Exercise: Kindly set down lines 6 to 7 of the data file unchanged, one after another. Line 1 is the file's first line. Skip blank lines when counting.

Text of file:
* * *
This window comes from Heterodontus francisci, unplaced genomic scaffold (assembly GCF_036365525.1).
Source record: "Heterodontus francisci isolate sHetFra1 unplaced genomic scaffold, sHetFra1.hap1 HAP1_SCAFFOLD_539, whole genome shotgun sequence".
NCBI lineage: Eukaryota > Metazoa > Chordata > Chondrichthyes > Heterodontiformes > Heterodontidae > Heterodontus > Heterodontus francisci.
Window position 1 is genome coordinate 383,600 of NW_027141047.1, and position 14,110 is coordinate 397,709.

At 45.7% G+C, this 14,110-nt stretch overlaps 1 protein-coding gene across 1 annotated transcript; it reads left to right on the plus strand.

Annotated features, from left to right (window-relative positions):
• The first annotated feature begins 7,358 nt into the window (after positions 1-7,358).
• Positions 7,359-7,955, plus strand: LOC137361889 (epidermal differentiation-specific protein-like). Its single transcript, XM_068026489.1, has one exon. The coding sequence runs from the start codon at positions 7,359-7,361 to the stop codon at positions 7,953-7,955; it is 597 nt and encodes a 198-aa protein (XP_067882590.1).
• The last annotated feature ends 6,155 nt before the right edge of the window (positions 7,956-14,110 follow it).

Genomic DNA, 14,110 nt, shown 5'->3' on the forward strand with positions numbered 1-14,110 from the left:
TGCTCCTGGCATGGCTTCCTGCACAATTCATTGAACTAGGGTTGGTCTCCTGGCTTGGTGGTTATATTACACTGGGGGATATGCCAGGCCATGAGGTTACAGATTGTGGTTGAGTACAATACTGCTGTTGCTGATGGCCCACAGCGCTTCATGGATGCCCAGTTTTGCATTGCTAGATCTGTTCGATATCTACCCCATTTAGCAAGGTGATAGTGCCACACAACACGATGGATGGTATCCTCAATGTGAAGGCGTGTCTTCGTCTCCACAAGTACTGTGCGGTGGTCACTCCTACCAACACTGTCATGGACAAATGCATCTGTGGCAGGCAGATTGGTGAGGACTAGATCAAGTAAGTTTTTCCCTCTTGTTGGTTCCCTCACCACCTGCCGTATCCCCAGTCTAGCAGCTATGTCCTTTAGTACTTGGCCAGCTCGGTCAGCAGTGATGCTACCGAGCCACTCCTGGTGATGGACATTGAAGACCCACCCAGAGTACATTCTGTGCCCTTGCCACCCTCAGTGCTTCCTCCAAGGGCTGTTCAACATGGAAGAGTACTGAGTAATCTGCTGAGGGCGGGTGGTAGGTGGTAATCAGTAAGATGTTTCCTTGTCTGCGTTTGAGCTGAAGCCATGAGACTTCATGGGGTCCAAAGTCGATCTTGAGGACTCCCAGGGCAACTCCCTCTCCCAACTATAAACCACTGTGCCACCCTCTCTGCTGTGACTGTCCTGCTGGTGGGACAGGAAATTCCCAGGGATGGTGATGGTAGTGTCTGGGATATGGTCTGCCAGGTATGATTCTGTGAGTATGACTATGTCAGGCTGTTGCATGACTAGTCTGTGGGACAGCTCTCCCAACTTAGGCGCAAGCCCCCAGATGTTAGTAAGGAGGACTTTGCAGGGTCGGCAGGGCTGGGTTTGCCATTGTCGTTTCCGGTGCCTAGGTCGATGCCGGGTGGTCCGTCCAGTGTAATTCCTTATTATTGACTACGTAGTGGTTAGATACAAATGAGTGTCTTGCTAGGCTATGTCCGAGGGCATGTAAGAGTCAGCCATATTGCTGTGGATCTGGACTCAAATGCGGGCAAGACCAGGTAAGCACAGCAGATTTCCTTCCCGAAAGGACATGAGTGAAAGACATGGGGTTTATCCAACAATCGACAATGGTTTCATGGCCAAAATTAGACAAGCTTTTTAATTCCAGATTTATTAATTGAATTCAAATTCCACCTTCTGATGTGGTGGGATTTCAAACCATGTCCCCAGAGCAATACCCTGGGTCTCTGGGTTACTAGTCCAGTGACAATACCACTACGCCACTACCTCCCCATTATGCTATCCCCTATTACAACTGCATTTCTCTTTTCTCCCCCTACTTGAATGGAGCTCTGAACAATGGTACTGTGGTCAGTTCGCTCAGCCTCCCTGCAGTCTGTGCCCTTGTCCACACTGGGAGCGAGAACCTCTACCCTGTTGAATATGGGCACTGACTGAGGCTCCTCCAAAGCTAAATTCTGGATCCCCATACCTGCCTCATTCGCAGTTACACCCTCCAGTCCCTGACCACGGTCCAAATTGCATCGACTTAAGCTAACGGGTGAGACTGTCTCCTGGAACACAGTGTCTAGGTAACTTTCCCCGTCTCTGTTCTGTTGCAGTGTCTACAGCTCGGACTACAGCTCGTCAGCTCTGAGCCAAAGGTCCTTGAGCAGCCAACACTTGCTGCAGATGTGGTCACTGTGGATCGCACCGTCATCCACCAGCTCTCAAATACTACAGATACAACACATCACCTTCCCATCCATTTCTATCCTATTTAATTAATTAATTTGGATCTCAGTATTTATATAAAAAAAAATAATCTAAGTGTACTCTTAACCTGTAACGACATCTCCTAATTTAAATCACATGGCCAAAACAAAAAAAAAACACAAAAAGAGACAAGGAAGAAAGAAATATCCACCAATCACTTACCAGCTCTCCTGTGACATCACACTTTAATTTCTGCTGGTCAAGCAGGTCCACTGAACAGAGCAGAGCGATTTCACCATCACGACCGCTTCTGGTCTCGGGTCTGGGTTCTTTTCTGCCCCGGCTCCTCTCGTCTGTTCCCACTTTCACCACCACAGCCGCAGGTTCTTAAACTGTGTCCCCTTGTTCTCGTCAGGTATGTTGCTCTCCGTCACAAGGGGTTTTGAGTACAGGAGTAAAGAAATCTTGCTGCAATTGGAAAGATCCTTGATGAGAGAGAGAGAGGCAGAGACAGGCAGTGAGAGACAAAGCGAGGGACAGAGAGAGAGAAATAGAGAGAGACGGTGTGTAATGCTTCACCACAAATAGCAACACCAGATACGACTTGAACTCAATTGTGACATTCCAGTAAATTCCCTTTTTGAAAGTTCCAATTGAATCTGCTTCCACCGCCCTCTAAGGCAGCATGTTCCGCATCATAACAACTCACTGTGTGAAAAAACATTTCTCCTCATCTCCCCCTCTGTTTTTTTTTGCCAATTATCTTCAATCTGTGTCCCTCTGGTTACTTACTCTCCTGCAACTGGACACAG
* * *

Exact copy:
Annotated features, from left to right (window-relative positions):
• The first annotated feature begins 7,358 nt into the window (after positions 1-7,358).